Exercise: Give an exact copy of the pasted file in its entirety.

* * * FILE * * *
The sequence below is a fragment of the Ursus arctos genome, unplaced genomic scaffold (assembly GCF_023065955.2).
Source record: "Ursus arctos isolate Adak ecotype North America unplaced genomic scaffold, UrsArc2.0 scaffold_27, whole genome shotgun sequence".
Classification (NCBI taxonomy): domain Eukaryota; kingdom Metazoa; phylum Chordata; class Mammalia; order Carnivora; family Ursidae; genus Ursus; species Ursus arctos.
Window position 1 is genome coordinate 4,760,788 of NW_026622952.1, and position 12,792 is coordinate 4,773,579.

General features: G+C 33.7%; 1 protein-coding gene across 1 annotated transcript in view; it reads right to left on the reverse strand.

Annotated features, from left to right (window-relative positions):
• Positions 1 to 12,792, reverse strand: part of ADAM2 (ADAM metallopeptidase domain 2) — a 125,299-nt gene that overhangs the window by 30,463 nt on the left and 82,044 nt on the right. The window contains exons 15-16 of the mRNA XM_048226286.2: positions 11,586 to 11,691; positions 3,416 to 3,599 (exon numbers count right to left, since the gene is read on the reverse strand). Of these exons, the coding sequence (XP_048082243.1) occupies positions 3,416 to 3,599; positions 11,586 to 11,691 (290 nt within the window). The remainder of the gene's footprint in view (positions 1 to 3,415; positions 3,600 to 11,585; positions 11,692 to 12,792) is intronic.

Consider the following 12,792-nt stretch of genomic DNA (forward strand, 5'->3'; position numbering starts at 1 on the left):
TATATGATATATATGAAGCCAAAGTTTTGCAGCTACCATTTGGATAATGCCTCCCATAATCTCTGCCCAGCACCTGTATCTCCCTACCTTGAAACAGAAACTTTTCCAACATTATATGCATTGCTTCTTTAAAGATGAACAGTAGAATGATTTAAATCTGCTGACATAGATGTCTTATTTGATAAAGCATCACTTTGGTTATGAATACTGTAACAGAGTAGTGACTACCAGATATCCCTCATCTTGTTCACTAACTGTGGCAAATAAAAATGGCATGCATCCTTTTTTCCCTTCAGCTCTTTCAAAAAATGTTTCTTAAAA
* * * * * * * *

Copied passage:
The sequence below is a fragment of the Ursus arctos genome, unplaced genomic scaffold (assembly GCF_023065955.2).
Source record: "Ursus arctos isolate Adak ecotype North America unplaced genomic scaffold, UrsArc2.0 scaffold_27, whole genome shotgun sequence".
Classification (NCBI taxonomy): domain Eukaryota; kingdom Metazoa; phylum Chordata; class Mammalia; order Carnivora; family Ursidae; genus Ursus; species Ursus arctos.
Window position 1 is genome coordinate 4,760,788 of NW_026622952.1, and position 12,792 is coordinate 4,773,579.

General features: G+C 33.7%; 1 protein-coding gene across 1 annotated transcript in view; it reads right to left on the reverse strand.

Annotated features, from left to right (window-relative positions):
• Positions 1 to 12,792, reverse strand: part of ADAM2 (ADAM metallopeptidase domain 2) — a 125,299-nt gene that overhangs the window by 30,463 nt on the left and 82,044 nt on the right. The window contains exons 15-16 of the mRNA XM_048226286.2: positions 11,586 to 11,691; positions 3,416 to 3,599 (exon numbers count right to left, since the gene is read on the reverse strand). Of these exons, the coding sequence (XP_048082243.1) occupies positions 3,416 to 3,599; positions 11,586 to 11,691 (290 nt within the window). The remainder of the gene's footprint in view (positions 1 to 3,415; positions 3,600 to 11,585; positions 11,692 to 12,792) is intronic.

Consider the following 12,792-nt stretch of genomic DNA (forward strand, 5'->3'; position numbering starts at 1 on the left):
TATATGATATATATGAAGCCAAAGTTTTGCAGCTACCATTTGGATAATGCCTCCCATAATCTCTGCCCAGCACCTGTATCTCCCTACCTTGAAACAGAAACTTTTCCAACATTATATGCATTGCTTCTTTAAAGATGAACAGTAGAATGATTTAAATCTGCTGACATAGATGTCTTATTTGATAAAGCATCACTTTGGTTATGAATACTGTAACAGAGTAGTGACTACCAGATATCCCTCATCTTGTTCACTAACTGTGGCAAATAAAAATGGCATGCATCCTTTTTTCCCTTCAGCTCTTTCAAAAAATGTTTCTTAAAA